CLAUDE GIBNEY FINCH-DAVIES

(1875-1920)

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THE FIRST WORLD WAR

Shortly after the outbreak of the First World War Davies was involved in the campaign to occupy German South West Africa.  Knowing his interests, his fellow soldiers often brought him birds they had shot.   He was always carrying brushes, paints and birds, and sometimes bits of birds.

He painted very fast, paying great attention to proportions and details, often using brushes with only a few fine hairs.  Apparently he'd frequently forget to eat or prepare to move camp. His batman had to collect his rations, prepare camp and care for his horses.

About this time Davies began an extensive correspondence with Austin Roberts, who was in charge of the Department of Higher Vertebrates at the Transvaal Museum in Pretoria. Roberts also bought skins from him.  This was the Roberts who later produced Birds of Southern Africa the forerunner of South African bird books.

Finch-Davies' reputation as an bird artist was growing and it was about this time, during a trip to Cape Town, he met Aileen Singleton Finch, daughter of Captain W Finch.  He  was head of the Society for the Prevention of Cruelty to Animals.  In August 1916 he married Aileen.  At his wife's insistence, the couple retained Aileen's maiden name and they became Finch-Davies, the name possibly appealing to Davies's avian interests.

Back in South West Africa, Finch-Davies relied increasingly on books, journals and specimens borrowed from the Transvaal Museum, stressing in almost every letter how careful he would be to protect the material.

The stamps illustrated are from the "Birds of Venda" issue of 1991.  These are the Cape Batis (21c), the Natal Robin (35c), the Collared Sunbird (40c) and the Yellow-streaked Bulbul (50c).  These birds are all relatively common birds throughout Southern Africa and were probably painted during his time in the Eastern Cape.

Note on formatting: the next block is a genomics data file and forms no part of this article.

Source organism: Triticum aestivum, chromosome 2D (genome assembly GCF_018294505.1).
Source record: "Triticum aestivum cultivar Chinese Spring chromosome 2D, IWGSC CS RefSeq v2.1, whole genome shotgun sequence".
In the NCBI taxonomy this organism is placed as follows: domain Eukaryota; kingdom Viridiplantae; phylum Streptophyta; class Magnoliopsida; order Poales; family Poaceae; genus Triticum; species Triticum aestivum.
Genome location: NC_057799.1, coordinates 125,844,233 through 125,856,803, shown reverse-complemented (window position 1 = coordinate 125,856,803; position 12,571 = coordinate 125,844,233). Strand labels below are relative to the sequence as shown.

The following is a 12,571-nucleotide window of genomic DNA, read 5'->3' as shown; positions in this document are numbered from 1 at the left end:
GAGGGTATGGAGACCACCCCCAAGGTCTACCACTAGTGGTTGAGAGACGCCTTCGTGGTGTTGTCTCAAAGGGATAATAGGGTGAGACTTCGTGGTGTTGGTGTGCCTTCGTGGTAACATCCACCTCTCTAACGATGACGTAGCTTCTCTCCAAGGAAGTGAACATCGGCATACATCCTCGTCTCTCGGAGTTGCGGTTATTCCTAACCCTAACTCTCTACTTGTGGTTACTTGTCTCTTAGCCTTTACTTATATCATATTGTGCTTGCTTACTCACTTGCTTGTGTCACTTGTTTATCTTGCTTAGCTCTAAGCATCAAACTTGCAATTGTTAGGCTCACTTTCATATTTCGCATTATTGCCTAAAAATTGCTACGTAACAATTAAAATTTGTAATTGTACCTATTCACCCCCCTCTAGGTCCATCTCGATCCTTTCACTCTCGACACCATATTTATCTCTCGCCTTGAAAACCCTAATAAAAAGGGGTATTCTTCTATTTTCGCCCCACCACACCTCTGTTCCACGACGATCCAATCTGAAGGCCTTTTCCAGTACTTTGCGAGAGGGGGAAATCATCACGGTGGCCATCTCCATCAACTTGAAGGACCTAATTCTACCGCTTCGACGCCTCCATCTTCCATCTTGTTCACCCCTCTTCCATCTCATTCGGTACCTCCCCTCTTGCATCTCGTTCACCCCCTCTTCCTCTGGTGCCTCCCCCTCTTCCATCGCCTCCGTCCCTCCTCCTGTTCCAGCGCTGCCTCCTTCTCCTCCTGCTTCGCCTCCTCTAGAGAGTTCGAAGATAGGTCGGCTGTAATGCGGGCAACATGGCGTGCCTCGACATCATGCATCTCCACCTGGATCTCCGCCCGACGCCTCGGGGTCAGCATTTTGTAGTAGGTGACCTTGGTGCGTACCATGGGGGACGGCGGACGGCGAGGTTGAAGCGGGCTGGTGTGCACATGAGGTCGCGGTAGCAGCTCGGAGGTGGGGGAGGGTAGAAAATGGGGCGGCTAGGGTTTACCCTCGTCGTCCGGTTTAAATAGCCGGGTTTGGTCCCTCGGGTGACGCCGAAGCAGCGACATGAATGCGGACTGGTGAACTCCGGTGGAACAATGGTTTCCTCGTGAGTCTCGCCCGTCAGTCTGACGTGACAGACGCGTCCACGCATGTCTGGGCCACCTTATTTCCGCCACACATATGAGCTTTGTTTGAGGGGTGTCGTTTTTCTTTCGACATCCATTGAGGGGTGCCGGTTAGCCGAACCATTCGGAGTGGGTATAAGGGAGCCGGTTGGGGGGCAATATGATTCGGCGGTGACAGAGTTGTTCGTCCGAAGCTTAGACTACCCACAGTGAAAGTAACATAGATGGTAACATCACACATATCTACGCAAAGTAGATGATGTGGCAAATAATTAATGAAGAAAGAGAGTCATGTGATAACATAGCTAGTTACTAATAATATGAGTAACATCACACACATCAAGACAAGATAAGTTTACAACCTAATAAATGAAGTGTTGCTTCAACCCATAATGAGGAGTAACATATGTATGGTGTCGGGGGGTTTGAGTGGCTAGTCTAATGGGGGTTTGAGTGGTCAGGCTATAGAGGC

THE TRAGIC END

In 1918 an argument occurred between Finch-Davies and Roberts, the former complaining about being "somewhat hurt by Mr. Roberts's treatment" and suggesting that he might switch allegiance to the British Museum.

However, on being transferred to Pretoria at the end of the war, Finch-Davies donated his entire South West African bird skin collection to Roberts's museum collection on condition that he be allowed access anytime he wished.

In was shortly after this, towards the end of 1919, that Mr. Roberts noticed that plates of bird sketches were missing from the museum's collection.  Finch-Davies was the only person with access to the plates without museum staff being present and was thus the prime suspect.

The police were informed of the losses, set a trap and Finch-Davies was arrested. A closer check found 230 plates to be missing from 90 journals and books.  The museum authorities decided not to prosecute. Finch-Davies promised to return the plates, or substitutes for them. As security he deposited his entire collection of bird paintings - 29 volumes - with the museum until he could make good its losses.

Finch-Davies was transferred to Cape Town.  However on 18 May 1920 it was discovered that more than 130 plates had been found to be missing from the South African Museum in Cape Town's bird journals and books.  Finch-Davies was found dead shortly after the discovery, presumably having committed suicide.

 

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